Chinese tech stocks got a boost after the U.S. and China struck a preliminary deal in August, allowing U.S. regulators to audit the records of Chinese companies listed In New York. This deal is a first step toward avoiding the delisting of about 200 firms from New York exchanges.
American inspectors plan to be on the ground by mid-September to begin the process, which should go a long way to mitigate a key overhang in the space.
Beijing had barred foreign regulators from accessing the documents of Chinese companies. But the U.S. Holding Foreign Companies Accountable Act demands that the U.S. Public Company Accounting Oversight Board have access to the audits of Chinese and Hong Kong firms. The standoff came to a head in March when the SEC gave five Chinese companies an ultimatum: comply with audit requests within three years or be delisted from New York exchanges.
Emerging Markets ETF issuer EMQQ Global had long maintained that the delisting risk of Chinese ADRs trading in the U.S. had been low. In March, EMQQ Global Founder & CIO Kevin T. Carter assured investors during a briefing video that there was “no immediate delisting threat.”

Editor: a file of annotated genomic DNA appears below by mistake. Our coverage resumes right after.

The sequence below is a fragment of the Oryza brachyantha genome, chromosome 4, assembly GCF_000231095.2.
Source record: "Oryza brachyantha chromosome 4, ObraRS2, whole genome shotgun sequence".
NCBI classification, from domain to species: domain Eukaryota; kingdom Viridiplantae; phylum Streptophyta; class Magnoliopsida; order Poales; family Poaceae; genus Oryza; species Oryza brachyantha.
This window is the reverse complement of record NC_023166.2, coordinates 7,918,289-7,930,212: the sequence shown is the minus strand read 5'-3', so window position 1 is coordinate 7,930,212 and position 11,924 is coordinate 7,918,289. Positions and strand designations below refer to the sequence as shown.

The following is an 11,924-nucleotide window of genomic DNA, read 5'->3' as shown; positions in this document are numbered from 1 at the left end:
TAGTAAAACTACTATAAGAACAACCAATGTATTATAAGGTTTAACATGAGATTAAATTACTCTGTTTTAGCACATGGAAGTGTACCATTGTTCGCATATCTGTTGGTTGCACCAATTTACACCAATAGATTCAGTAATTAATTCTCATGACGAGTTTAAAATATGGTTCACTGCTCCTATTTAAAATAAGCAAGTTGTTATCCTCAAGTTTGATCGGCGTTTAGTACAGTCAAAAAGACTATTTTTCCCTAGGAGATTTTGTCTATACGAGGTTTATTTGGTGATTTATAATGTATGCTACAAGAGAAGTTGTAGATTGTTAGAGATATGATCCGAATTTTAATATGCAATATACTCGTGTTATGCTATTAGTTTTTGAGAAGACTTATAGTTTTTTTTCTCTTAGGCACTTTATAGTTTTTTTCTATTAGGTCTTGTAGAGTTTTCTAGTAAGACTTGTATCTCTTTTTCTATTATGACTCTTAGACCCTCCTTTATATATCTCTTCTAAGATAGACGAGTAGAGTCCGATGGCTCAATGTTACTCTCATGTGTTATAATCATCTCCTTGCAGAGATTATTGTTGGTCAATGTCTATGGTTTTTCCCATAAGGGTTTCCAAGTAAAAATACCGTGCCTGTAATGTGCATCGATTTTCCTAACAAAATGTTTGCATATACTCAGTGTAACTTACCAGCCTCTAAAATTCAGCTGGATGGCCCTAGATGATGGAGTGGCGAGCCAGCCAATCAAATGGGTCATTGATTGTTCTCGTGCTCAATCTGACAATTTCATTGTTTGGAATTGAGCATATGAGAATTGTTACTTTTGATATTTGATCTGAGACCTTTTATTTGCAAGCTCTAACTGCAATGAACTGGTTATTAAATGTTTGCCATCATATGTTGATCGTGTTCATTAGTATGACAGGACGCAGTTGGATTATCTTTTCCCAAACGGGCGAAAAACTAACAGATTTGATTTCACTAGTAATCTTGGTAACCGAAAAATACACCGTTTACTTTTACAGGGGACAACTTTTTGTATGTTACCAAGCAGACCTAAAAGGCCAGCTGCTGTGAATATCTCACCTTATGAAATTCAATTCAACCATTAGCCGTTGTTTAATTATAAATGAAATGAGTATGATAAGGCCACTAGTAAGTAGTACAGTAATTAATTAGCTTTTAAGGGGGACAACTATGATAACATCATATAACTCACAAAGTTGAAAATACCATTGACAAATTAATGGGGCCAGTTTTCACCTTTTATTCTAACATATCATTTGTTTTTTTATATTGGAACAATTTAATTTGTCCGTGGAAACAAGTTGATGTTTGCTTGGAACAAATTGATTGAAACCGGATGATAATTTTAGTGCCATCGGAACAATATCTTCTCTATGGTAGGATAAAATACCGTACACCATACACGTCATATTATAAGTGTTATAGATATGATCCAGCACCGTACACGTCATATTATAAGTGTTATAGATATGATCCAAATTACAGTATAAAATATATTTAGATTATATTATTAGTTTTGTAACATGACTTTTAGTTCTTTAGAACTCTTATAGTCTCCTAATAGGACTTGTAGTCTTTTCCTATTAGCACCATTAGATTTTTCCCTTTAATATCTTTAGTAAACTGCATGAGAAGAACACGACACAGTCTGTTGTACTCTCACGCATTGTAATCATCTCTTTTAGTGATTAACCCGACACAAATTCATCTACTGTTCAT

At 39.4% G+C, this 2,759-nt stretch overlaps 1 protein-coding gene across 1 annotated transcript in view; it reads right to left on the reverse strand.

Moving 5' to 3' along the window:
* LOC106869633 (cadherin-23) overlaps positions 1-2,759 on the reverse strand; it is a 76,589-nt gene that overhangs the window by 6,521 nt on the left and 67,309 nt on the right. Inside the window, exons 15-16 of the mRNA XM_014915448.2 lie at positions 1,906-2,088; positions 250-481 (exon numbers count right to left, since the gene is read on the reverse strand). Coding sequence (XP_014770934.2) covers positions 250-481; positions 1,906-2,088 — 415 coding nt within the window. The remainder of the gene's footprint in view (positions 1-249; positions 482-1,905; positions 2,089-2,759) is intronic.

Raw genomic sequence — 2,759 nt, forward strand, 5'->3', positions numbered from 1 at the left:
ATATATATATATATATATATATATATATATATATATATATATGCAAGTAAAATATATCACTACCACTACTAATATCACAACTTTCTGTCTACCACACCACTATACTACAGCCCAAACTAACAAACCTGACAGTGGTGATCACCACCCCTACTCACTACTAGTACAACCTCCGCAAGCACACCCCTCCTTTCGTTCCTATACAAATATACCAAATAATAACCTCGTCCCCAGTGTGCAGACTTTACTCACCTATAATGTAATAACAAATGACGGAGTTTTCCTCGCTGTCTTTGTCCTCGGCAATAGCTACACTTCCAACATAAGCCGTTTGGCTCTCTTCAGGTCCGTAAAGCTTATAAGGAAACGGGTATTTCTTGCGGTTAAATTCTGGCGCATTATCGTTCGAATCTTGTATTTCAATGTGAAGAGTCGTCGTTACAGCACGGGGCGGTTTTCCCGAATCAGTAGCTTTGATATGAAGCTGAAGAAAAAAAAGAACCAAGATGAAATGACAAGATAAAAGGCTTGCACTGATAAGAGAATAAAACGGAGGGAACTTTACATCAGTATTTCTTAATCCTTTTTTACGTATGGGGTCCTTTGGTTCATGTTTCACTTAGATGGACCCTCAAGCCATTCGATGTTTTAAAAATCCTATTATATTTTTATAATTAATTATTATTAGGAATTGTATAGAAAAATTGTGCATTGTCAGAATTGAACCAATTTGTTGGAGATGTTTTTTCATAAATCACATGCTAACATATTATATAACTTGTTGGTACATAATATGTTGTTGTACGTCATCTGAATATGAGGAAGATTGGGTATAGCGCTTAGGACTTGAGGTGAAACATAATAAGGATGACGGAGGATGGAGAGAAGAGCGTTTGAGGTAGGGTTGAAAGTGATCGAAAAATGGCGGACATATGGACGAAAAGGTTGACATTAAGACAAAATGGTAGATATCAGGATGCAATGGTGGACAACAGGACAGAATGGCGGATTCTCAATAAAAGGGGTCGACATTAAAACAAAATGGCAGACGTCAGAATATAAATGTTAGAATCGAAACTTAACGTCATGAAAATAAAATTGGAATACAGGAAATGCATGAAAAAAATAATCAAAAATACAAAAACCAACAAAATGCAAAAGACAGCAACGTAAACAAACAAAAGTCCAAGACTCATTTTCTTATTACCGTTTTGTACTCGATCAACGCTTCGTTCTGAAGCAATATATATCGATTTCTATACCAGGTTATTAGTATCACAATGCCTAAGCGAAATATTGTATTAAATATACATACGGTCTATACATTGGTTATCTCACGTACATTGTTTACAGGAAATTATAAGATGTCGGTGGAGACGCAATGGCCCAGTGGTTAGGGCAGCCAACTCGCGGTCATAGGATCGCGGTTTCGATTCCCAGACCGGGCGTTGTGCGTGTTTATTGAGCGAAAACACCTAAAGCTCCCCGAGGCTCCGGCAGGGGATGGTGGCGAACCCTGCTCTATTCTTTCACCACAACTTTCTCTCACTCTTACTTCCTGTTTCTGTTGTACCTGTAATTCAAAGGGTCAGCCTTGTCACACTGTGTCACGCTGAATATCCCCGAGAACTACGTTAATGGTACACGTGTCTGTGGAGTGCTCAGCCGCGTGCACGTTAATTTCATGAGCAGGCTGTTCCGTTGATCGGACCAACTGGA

For one thing, the SEC and China Securities Regulatory Commission had years to work out a deal. And even if they couldn’t reach a deal in time, Carter noted that any holdings of Chinese stocks could “be transferred quite easily” to the Hong Kong Exchange.
China is the largest country exposure for the Emerging Markets Internet & Ecommerce ETF (NYSEArca: EMQQ), making up a little more than half the fund’s weight as of Wednesday. By focusing on the internet and e-commerce in emerging markets, EMQQ looks to capture the growth and innovation happening in some of the largest and fastest-growing populations in the world.
The EMQQ Index climbed 3.7% in August, with the top 5 contributors all coming from China, including Pinduoduo, KE Holdings, Meituan, Tencent, and Alibaba.
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